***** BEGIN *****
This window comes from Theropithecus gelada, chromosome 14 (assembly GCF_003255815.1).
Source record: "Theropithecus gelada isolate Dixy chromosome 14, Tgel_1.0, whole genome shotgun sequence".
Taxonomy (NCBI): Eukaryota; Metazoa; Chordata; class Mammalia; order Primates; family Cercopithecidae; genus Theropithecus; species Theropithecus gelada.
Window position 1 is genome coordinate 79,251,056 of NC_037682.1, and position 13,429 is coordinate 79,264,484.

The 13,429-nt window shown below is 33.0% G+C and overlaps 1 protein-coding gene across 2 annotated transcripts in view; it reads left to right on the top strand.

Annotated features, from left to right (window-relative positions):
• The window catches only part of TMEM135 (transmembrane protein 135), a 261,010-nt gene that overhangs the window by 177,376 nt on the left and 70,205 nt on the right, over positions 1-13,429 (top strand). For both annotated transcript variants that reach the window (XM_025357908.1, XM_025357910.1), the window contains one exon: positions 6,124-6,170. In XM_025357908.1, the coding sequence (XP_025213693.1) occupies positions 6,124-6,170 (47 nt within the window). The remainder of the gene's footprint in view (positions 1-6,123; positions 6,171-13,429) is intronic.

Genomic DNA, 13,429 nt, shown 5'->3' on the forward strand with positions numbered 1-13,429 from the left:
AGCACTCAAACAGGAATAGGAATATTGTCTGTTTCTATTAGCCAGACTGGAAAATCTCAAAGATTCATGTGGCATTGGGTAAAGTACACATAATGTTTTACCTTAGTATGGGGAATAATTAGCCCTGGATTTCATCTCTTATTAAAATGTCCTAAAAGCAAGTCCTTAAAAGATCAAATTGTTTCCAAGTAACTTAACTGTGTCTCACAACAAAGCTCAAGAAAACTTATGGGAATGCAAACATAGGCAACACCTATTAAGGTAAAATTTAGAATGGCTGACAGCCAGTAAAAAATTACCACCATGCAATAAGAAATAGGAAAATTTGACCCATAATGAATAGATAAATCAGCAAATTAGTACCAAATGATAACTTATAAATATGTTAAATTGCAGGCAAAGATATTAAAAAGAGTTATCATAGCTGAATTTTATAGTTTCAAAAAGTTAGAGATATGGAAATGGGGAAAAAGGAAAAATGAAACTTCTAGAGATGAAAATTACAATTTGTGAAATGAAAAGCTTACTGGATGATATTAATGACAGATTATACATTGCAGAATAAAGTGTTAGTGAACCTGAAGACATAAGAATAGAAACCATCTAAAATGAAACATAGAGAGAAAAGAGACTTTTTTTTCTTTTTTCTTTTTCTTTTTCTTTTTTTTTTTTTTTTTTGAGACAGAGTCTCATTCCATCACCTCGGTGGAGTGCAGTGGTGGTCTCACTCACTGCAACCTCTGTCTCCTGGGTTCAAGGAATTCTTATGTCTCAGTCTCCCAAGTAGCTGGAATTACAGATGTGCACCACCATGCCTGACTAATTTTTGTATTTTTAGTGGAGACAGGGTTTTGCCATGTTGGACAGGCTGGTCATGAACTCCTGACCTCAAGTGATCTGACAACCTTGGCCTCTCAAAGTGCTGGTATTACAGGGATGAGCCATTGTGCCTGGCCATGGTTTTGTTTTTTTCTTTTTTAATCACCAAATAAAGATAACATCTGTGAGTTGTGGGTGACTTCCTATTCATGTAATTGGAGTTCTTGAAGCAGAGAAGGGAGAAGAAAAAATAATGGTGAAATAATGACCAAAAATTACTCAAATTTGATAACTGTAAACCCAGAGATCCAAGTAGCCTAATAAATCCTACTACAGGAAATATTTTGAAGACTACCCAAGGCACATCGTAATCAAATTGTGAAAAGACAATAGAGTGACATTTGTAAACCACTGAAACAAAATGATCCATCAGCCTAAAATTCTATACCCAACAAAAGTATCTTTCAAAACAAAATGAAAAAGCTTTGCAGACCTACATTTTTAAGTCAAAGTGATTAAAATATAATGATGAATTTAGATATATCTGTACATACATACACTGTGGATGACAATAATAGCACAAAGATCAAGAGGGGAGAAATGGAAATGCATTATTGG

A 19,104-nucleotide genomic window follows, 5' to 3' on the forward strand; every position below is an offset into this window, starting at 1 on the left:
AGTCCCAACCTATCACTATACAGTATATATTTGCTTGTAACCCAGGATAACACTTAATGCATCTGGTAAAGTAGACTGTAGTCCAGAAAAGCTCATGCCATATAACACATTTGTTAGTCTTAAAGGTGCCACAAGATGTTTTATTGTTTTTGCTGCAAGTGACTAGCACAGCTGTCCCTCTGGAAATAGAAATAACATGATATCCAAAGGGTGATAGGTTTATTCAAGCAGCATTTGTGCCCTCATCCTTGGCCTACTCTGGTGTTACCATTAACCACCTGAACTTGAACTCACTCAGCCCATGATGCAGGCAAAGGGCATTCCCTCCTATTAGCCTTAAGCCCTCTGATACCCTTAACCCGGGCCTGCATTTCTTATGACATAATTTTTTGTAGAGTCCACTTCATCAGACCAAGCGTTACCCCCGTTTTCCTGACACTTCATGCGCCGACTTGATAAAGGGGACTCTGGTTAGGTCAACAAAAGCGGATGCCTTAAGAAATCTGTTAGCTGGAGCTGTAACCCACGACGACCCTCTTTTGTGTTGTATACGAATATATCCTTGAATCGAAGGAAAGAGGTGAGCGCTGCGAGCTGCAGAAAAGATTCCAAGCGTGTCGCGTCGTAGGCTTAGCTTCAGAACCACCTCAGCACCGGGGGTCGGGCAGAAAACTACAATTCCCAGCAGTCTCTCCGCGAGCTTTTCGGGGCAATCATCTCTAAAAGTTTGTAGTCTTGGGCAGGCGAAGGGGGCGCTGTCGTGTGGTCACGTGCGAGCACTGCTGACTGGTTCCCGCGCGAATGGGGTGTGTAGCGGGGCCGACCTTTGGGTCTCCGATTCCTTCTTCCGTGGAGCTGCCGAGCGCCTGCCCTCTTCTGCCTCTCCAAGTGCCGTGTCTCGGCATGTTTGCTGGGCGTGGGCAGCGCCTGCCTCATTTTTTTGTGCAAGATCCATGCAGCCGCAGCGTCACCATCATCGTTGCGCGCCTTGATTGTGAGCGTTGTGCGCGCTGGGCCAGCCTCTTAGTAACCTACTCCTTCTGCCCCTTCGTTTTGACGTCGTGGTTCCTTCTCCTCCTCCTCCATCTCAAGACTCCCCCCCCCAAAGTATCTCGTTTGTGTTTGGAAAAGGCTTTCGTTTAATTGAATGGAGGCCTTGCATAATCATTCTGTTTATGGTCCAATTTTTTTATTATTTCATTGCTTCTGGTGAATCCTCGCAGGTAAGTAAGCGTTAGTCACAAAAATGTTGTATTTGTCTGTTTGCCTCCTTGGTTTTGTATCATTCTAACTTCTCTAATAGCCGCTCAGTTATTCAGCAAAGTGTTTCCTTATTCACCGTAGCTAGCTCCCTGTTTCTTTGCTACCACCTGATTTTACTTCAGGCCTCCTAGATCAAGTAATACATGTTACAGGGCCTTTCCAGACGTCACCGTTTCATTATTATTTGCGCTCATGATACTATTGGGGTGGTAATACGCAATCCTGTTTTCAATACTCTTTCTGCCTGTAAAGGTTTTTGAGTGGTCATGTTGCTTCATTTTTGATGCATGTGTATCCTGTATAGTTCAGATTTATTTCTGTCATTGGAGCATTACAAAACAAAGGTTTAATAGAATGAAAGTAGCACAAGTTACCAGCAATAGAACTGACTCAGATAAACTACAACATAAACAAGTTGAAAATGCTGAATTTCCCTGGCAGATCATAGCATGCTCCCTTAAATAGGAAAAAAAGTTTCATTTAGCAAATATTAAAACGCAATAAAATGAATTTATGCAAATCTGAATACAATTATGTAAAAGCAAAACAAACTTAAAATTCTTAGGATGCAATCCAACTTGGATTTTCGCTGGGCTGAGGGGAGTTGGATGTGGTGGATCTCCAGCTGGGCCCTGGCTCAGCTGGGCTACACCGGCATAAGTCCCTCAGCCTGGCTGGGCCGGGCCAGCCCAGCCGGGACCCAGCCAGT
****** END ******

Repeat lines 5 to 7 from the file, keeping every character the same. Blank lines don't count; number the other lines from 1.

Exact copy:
The 13,429-nt window shown below is 33.0% G+C and overlaps 1 protein-coding gene across 2 annotated transcripts in view; it reads left to right on the top strand.

Annotated features, from left to right (window-relative positions):
• The window catches only part of TMEM135 (transmembrane protein 135), a 261,010-nt gene that overhangs the window by 177,376 nt on the left and 70,205 nt on the right, over positions 1-13,429 (top strand). For both annotated transcript variants that reach the window (XM_025357908.1, XM_025357910.1), the window contains one exon: positions 6,124-6,170. In XM_025357908.1, the coding sequence (XP_025213693.1) occupies positions 6,124-6,170 (47 nt within the window). The remainder of the gene's footprint in view (positions 1-6,123; positions 6,171-13,429) is intronic.